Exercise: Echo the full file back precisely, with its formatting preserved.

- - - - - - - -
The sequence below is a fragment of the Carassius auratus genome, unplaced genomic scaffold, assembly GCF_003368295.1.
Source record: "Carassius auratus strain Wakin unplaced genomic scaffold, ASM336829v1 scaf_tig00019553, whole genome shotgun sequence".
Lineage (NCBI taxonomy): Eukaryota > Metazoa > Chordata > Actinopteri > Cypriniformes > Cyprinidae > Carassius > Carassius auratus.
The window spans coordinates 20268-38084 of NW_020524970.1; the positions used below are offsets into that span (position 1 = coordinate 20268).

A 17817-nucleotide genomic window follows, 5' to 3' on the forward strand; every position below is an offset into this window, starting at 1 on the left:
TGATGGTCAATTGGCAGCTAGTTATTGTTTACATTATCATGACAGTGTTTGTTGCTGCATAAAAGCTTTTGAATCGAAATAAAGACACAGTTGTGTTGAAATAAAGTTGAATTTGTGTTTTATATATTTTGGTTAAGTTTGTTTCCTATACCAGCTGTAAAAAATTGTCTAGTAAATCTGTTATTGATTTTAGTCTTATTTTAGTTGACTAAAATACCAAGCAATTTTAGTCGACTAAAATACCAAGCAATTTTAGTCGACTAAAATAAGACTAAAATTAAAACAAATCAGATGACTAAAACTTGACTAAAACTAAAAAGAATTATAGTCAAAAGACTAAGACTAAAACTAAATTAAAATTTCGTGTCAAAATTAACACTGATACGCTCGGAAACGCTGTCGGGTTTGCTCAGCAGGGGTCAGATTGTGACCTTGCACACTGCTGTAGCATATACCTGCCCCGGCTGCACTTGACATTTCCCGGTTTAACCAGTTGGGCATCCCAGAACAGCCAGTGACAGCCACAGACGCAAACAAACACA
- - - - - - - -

The sequence below is a fragment of the Carassius auratus genome, unplaced genomic scaffold, assembly GCF_003368295.1.
Source record: "Carassius auratus strain Wakin unplaced genomic scaffold, ASM336829v1 scaf_tig00019553, whole genome shotgun sequence".
Lineage (NCBI taxonomy): Eukaryota > Metazoa > Chordata > Actinopteri > Cypriniformes > Cyprinidae > Carassius > Carassius auratus.
The window spans coordinates 20268-38084 of NW_020524970.1; the positions used below are offsets into that span (position 1 = coordinate 20268).

A 17817-nucleotide genomic window follows, 5' to 3' on the forward strand; every position below is an offset into this window, starting at 1 on the left:
TGATGGTCAATTGGCAGCTAGTTATTGTTTACATTATCATGACAGTGTTTGTTGCTGCATAAAAGCTTTTGAATCGAAATAAAGACACAGTTGTGTTGAAATAAAGTTGAATTTGTGTTTTATATATTTTGGTTAAGTTTGTTTCCTATACCAGCTGTAAAAAATTGTCTAGTAAATCTGTTATTGATTTTAGTCTTATTTTAGTTGACTAAAATACCAAGCAATTTTAGTCGACTAAAATACCAAGCAATTTTAGTCGACTAAAATAAGACTAAAATTAAAACAAATCAGATGACTAAAACTTGACTAAAACTAAAAAGAATTATAGTCAAAAGACTAAGACTAAAACTAAATTAAAATTTCGTGTCAAAATTAACACTGATACGCTCGGAAACGCTGTCGGGTTTGCTCAGCAGGGGTCAGATTGTGACCTTGCACACTGCTGTAGCATATACCTGCCCCGGCTGCACTTGACATTTCCCGGTTTAACCAGTTGGGCATCCCAGAACAGCCAGTGACAGCCACAGACGCAAACAAACACA